Production of Buffalo nickels exploded in 1936, as demands rose with a (slightly) improving economy. Well more than 150 million Buffalo nickels were minted in 1936, and renders that year the most common for the series. Philadelphia, Denver, and San Francisco all participated in Buffalo nickel production, with Philly taking the lion’s share of minting duties that year with 118,997,000 nickels struck there in 1936. Denver struck 24,814,000 Buffalo nickels in 1936, while San Francisco struck 14,930,000.
While 1936 was a busy year of production for Buffalo nickels, by no means was it a ho-hum year in terms of Buffalo nickels varieties. Enthusiasts have plenty to spend their money on when it comes to 1936 Buffalo nickels. First and foremost, 1936 was the year that proof coinage returned to the United States coin lineup, and 4,420 proof 1936 Buffalo nickels were made. Unlike the matte proof Buffalo nickels made during the years 1913 through 1916, the proofs were made during 1936 and thereafter don the mirror-like surfaces that most coin collectors are more familiar with today. A 1936 proof Buffalo nickel can be bought for around $1,400.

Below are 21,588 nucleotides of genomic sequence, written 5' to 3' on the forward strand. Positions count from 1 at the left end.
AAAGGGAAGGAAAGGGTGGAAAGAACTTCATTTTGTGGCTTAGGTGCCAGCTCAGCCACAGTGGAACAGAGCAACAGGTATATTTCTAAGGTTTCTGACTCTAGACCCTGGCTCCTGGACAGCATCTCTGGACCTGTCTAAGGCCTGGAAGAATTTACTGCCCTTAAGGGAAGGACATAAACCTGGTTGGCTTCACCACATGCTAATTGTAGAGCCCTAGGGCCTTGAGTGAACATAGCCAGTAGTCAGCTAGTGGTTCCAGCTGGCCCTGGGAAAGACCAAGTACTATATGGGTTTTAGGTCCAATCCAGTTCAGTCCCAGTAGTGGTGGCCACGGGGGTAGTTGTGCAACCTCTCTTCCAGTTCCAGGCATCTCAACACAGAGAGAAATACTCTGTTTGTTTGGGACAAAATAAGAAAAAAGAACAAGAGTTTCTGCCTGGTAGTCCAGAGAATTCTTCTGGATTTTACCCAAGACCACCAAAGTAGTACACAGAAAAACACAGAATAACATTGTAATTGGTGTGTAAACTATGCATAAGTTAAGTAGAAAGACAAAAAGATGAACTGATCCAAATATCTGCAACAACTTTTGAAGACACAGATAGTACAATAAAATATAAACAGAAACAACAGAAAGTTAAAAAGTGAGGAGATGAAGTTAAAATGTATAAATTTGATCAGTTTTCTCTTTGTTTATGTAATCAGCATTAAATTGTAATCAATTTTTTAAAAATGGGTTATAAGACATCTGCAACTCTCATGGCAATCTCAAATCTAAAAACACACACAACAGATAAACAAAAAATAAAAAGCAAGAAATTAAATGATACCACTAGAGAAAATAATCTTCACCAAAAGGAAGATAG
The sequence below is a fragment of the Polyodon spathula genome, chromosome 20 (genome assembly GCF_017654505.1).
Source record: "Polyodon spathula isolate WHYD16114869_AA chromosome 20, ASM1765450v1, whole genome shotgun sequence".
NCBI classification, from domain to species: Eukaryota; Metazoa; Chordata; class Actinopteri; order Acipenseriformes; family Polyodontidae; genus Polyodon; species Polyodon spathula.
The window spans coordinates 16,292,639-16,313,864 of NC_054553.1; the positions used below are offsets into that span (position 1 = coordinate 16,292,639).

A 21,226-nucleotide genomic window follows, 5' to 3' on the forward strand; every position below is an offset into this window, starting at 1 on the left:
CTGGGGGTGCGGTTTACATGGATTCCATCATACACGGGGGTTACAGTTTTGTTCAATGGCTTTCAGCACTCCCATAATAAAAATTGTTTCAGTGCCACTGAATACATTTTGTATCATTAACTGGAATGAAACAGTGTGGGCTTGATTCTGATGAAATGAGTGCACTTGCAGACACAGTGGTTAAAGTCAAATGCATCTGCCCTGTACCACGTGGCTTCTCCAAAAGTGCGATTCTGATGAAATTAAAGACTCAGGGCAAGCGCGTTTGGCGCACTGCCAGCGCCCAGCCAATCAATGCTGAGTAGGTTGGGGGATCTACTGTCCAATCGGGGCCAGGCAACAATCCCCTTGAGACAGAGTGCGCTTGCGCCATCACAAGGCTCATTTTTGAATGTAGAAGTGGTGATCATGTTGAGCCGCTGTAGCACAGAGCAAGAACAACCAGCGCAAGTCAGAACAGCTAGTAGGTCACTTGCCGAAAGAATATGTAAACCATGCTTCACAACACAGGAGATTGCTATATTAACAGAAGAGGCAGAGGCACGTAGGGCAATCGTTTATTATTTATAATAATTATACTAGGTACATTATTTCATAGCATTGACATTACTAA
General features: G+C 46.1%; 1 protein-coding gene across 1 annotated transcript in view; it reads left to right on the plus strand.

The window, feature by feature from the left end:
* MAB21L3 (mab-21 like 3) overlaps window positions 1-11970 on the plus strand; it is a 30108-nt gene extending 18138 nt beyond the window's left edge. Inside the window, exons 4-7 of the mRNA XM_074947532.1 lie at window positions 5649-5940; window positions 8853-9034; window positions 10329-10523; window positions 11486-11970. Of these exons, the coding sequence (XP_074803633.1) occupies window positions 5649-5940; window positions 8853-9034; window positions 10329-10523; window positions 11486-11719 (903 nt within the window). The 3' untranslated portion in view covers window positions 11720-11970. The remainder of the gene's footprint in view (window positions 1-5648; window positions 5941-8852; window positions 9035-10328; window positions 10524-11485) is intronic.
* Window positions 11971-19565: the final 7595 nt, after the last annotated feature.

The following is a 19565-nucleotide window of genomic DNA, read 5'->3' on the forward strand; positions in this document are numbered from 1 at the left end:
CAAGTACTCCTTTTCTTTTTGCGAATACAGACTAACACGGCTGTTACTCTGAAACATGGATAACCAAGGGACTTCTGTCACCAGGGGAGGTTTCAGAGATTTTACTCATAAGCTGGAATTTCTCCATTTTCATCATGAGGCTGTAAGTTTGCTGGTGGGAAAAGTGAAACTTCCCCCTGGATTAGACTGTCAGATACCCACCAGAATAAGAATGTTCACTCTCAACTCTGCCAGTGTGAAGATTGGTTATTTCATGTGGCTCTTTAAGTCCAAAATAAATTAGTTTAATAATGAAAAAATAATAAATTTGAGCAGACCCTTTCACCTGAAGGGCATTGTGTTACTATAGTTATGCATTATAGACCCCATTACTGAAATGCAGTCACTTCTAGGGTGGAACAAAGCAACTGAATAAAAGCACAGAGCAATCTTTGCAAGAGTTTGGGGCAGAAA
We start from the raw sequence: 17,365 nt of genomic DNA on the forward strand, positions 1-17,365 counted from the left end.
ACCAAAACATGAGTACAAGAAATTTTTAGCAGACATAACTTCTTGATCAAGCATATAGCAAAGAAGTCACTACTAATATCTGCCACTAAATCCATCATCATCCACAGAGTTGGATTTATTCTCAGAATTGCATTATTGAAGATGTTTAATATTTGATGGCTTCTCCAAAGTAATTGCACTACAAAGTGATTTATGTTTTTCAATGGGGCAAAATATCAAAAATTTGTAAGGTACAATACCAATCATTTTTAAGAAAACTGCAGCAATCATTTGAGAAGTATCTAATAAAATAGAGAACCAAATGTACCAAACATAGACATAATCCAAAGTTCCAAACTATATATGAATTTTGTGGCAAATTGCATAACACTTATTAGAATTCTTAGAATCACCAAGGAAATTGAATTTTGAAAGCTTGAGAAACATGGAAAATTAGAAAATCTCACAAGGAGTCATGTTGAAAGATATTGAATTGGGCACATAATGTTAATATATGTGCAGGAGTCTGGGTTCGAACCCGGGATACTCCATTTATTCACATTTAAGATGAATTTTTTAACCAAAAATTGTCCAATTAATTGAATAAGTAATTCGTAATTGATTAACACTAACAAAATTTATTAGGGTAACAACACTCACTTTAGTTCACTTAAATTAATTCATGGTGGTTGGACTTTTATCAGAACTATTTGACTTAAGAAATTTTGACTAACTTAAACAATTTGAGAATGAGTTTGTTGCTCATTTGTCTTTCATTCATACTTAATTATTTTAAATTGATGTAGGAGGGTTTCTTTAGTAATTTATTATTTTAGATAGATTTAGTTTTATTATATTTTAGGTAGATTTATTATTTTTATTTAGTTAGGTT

Another significant variety popped up in the Buffalo nickel series during 1936, and that is the 1936-D 3-1/2 legs (on the bison) variety, which is thought to have resulted from over-polishing of a die. Values are high for the 1936-D 3-1/2 legged Buffalo nickel, with prices starting at around $1,000 for an example in Very Good-8.